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The Determinants of Employee Crime in the UK

  • NEIL RICKMAN
  • ROBERT WITT

We present evidence on employee theft in the UK using data on actual recorded crime, in a model where employees are 'rational cheaters' whose theft decisions may also be influenced by individual characteristics. We produce hypotheses about the role of labour market deterrence and individual influences on employee theft. We then examine the role of these influences using regional crime data supplemented by data from the UK Labour Force Survey and the Home Office. Our results provide information on employee theft as a particular type of crime, on policy that may help to combat it, and on alternative views of the motivation for crime. Copyright (c) The London School of Economics and Political Science 2006.

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File URL: http://www.blackwell-synergy.com/doi/abs/10.1111/j.1468-0335.2006.00530.x
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Article provided by London School of Economics and Political Science in its journal Economica.

Volume (Year): 74 (2007)
Issue (Month): 293 (02)
Pages: 161-175

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Handle: RePEc:bla:econom:v:74:y:2007:i:293:p:161-175
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  1. Stephen Machin & Costas Meghir, 2004. "Crime and Economic Incentives," Journal of Human Resources, University of Wisconsin Press, vol. 39(4).
  2. A. Mitchell Polinsky & Steven Shavell, 1999. "The Economic Theory of Public Enforcement of Law," NBER Working Papers 6993, National Bureau of Economic Research, Inc.
  3. Gary S. Becker, 1968. "Crime and Punishment: An Economic Approach," Journal of Political Economy, University of Chicago Press, vol. 76, pages 169.
  4. W. Kip Viscusi, 1986. "Market Incentives for Criminal Behavior," NBER Chapters, in: The Black Youth Employment Crisis, pages 301-351 National Bureau of Economic Research, Inc.
  5. Grogger, Jeff, 1998. "Market Wages and Youth Crime," Journal of Labor Economics, University of Chicago Press, vol. 16(4), pages 756-91, October.
  6. White, William D., 1992. "Information and the control of agents," Journal of Economic Behavior & Organization, Elsevier, vol. 18(1), pages 111-117, June.
  7. Garoupa, Nuno, 1997. " The Theory of Optimal Law Enforcement," Journal of Economic Surveys, Wiley Blackwell, vol. 11(3), pages 267-95, September.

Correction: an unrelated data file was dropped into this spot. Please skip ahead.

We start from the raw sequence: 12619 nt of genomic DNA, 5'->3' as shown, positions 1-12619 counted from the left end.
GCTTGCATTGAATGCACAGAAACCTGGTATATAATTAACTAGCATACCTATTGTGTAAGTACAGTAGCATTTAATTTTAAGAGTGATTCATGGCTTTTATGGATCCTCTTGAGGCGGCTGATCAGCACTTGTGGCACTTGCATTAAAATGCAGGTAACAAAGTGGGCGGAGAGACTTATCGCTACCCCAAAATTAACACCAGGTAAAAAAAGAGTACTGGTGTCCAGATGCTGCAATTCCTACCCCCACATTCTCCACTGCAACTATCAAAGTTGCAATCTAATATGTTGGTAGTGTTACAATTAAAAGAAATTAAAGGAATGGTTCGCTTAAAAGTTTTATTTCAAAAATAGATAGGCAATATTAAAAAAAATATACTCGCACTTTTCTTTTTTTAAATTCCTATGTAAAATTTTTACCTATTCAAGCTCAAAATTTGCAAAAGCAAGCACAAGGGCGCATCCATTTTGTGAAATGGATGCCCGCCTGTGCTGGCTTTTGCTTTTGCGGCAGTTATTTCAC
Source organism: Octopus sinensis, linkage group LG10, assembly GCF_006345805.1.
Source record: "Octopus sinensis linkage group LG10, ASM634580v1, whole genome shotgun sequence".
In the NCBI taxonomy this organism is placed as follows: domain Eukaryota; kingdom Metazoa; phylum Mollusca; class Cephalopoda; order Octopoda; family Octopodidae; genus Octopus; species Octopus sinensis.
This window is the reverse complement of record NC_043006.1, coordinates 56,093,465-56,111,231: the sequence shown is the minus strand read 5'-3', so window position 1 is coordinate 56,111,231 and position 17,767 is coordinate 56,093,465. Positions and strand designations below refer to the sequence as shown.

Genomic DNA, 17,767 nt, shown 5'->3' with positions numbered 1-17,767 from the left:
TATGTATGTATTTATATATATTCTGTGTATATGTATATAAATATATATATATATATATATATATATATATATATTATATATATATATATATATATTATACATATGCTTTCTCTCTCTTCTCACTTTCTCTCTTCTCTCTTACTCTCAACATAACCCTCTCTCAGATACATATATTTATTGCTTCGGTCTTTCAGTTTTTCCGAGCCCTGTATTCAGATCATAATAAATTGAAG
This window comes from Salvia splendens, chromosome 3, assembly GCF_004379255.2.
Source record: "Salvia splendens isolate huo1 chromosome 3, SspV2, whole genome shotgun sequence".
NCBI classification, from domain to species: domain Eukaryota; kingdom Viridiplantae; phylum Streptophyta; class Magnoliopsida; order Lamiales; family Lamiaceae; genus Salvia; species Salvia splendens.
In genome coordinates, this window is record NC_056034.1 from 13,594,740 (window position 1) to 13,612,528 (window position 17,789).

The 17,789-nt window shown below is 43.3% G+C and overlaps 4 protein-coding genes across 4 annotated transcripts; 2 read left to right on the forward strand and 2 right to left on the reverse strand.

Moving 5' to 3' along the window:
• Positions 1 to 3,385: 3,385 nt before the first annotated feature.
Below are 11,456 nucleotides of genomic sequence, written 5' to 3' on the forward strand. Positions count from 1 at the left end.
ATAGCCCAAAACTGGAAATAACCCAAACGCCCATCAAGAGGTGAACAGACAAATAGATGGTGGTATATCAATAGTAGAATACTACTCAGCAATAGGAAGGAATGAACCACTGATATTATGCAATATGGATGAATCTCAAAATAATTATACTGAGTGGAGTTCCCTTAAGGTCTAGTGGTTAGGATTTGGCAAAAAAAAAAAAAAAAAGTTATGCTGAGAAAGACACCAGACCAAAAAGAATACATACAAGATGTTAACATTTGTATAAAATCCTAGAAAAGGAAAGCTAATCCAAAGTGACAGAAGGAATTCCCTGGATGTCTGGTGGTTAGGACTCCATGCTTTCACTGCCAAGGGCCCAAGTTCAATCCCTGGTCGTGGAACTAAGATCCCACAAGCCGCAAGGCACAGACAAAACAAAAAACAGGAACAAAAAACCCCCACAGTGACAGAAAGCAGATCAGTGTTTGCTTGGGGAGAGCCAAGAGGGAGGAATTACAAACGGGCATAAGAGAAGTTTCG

8. Richard Blundell & Stephen Bond, 2000. "GMM Estimation with persistent panel data: an application to production functions," Econometric Reviews, Taylor & Francis Journals, vol. 19(3), pages 321-340.
  9. Lance Lochner & Enrico Moretti, 2001. "The Effect of Education on Crime: Evidence from Prison Inmates, Arrests, and Self-Reports," NBER Working Papers 8605, National Bureau of Economic Research, Inc.
  10. Summers, Lawrence H. & Dickens, William T. & Katz, Lawrence F. & Lang, Kevin, 1989. "Employee Crime and the Monitoring Puzzle," Scholarly Articles 3645199, Harvard University Department of Economics.
  11. Dearden, Lorraine, et al, 2002. "The Returns to Academic and Vocational Qualifications in Britain," Bulletin of Economic Research, Wiley Blackwell, vol. 54(3), pages 249-74, July.
  12. Daniel Nagin & James Rebitzer & Seth Sanders & Lowell Taylor, 2002. "Monitoring, Motivation and Management: The Determinants of Opportunistic Behavior in a Field Experiment," NBER Working Papers 8811, National Bureau of Economic Research, Inc.
  13. Richard B. Freeman, 1996. "Why Do So Many Young American Men Commit Crimes and What Might We Do about It?," Journal of Economic Perspectives, American Economic Association, vol. 10(1), pages 25-42, Winter.
  14. Edward L. Glaeser & David Laibson & Bruce Sacerdote, 2002. "An Economic Approach to Social Capital," Economic Journal, Royal Economic Society, vol. 112(483), pages 437-458, November.
  15. Cherry, Todd L. & List, John A., 2002. "Aggregation bias in the economic model of crime," Economics Letters, Elsevier, vol. 75(1), pages 81-86, March.
  16. Bertrand M. Koebel, 2002. "Can Aggregation Across Goods be Achieved by Neglecting The Problem? Property Inheritance and Aggregation Bias," International Economic Review, Department of Economics, University of Pennsylvania and Osaka University Institute of Social and Economic Research Association, vol. 43(1), pages 223-255, February.
  17. Fajnzylber, Pablo & Lederman, Daniel & Loayza, Norman, 2002. "What causes violent crime?," European Economic Review, Elsevier, vol. 46(7), pages 1323-1357, July.
  18. Steve Bond, 2002. "Dynamic panel data models: a guide to microdata methods and practice," CeMMAP working papers CWP09/02, Centre for Microdata Methods and Practice, Institute for Fiscal Studies.
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